Q.6 What is the role of an HR in talent management? Ans.

Roles of a HR in talent management

Getting the best employees

Paying employees and providing benefits

Training employees

Ensuring compliance to regulations

Ensuring safe work environments

Sustaining highperforming employees

Talent management involves identifying the right talents and developing those talents into personnel competencies, which is required by the organization to have highly efficient and high performance human capital. In recent years, as the demographics of workforces have changed, organizations of all size consider talent management as a crucial

activity. The importance laid on talent management has increased the pressure on HR department in an organization. The HR acts as a backbone for Talent Management. The HR is responsible for the training and development activities of an employee in an organization. When it comes to talent management the HRs role is concerned with enhancing the development, attraction and retention of their employees. The HR is responsible to establish talent management initiatives. In an organization, apart from transactions and administrations, the HR is burdened to take more responsibility to become a talent expert. The important areas of talent management that forms a part of HR planning are : Providing value for individuals by creating and maintaining an organizational culture. Identify the needs of an organization. Training and developing employees to meet the organizational needs. Recruiting talented people, who are capable of providing further job needs. Conducting and managing HR activities to support to support talent the development of talent in an organization. It is the responsibility of the HR to view talent assets of an employee at an individual level. This helps the HR to know what skills, experience and training each employee brings to the table or needs to acquire. For HR to evaluate the existing skill sets in the industry, they first need to understand how to go about filling current and future skill gaps. This is possible if talent is viewed enterprise-wide at an aggregate level. The crucial role of an HR is to attract talented personnel. These days the improvement in the economy and retirement of Baby Boomer creates competition for newer talented personnel. As majority of the employees in an organization look out for new and better employment opportunities, the HR is responsible for retaining the employees. This can be done by following successful employee retention strategies. The HR are responsible for providing opportunities for employees who prefer to develop their skills and talent and accept challenging work along with compensation.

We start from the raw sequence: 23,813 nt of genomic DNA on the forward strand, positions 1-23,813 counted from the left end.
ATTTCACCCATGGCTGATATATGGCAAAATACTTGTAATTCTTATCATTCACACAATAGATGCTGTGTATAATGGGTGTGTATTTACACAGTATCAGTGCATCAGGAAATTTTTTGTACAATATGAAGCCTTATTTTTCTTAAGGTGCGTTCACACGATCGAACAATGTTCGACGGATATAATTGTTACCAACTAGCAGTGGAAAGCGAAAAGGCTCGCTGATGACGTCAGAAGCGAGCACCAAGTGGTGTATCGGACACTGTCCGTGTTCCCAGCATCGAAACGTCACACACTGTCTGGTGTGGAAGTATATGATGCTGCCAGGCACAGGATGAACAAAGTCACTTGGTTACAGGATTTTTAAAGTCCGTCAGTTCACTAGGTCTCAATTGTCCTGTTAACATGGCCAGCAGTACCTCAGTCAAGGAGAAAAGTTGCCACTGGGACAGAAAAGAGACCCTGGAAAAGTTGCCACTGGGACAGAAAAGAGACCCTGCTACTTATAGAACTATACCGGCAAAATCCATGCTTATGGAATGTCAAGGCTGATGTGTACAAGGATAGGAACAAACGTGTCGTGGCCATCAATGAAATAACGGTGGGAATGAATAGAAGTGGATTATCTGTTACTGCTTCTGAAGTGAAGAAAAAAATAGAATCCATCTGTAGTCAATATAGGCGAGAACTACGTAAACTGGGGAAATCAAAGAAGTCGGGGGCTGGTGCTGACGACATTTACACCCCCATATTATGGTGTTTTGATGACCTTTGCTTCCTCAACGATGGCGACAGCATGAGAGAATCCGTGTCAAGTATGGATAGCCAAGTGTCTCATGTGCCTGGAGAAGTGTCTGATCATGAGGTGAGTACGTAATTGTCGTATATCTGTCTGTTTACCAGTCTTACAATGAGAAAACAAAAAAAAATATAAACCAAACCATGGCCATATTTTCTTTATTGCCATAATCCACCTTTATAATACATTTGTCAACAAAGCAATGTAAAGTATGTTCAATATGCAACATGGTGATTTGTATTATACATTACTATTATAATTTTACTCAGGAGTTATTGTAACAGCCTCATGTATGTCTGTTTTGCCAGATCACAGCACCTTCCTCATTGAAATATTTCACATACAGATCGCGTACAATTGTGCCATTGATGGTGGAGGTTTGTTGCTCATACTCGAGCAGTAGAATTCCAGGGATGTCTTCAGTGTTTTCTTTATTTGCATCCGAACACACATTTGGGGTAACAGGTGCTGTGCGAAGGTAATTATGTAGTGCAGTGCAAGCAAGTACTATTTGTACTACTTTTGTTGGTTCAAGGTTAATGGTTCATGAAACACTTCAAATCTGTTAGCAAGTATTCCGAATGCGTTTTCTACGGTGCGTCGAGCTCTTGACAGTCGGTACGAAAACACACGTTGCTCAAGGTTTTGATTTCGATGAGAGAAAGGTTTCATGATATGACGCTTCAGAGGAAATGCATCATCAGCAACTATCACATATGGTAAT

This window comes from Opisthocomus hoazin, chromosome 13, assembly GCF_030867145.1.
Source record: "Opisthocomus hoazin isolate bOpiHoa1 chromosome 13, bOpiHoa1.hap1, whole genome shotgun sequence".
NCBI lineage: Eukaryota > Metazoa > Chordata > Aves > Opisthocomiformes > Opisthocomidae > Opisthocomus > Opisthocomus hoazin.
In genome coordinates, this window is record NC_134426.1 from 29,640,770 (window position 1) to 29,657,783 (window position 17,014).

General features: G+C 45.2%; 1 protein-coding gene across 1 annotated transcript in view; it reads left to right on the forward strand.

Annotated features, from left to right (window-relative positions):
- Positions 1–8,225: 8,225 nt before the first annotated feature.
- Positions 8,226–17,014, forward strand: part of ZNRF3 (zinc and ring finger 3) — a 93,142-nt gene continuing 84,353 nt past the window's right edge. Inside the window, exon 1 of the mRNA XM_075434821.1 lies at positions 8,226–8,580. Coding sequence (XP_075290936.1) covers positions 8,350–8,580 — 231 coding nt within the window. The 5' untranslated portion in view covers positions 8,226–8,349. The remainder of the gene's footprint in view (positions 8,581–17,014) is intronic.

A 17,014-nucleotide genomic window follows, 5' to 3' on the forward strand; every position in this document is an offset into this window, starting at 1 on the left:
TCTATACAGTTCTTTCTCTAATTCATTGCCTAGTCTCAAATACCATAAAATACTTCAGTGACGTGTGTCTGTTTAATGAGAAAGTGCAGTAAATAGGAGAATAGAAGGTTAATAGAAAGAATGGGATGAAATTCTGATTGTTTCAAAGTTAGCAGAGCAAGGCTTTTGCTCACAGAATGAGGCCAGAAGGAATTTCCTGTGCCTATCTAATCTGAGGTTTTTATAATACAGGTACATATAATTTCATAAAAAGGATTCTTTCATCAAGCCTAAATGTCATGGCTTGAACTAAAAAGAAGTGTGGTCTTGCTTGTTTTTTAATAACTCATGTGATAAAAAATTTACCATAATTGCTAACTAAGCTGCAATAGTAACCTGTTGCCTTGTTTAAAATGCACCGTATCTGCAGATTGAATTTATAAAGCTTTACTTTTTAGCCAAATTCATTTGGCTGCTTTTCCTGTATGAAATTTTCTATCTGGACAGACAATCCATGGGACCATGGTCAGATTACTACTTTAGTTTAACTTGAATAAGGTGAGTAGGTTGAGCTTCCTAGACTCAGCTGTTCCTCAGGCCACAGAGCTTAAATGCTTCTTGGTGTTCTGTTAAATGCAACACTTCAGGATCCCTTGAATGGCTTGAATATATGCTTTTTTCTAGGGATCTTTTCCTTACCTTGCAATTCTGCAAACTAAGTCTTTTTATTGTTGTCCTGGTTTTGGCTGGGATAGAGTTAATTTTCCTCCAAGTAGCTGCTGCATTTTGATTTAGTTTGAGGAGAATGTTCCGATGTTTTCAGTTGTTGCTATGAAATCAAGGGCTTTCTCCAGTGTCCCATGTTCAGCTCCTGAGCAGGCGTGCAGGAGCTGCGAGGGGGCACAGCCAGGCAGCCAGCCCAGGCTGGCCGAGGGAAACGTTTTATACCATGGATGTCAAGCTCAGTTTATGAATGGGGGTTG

The employees prefer to grow in their career. This can be done by the HR by organizing programs for professional and entry-to-mid-level managers.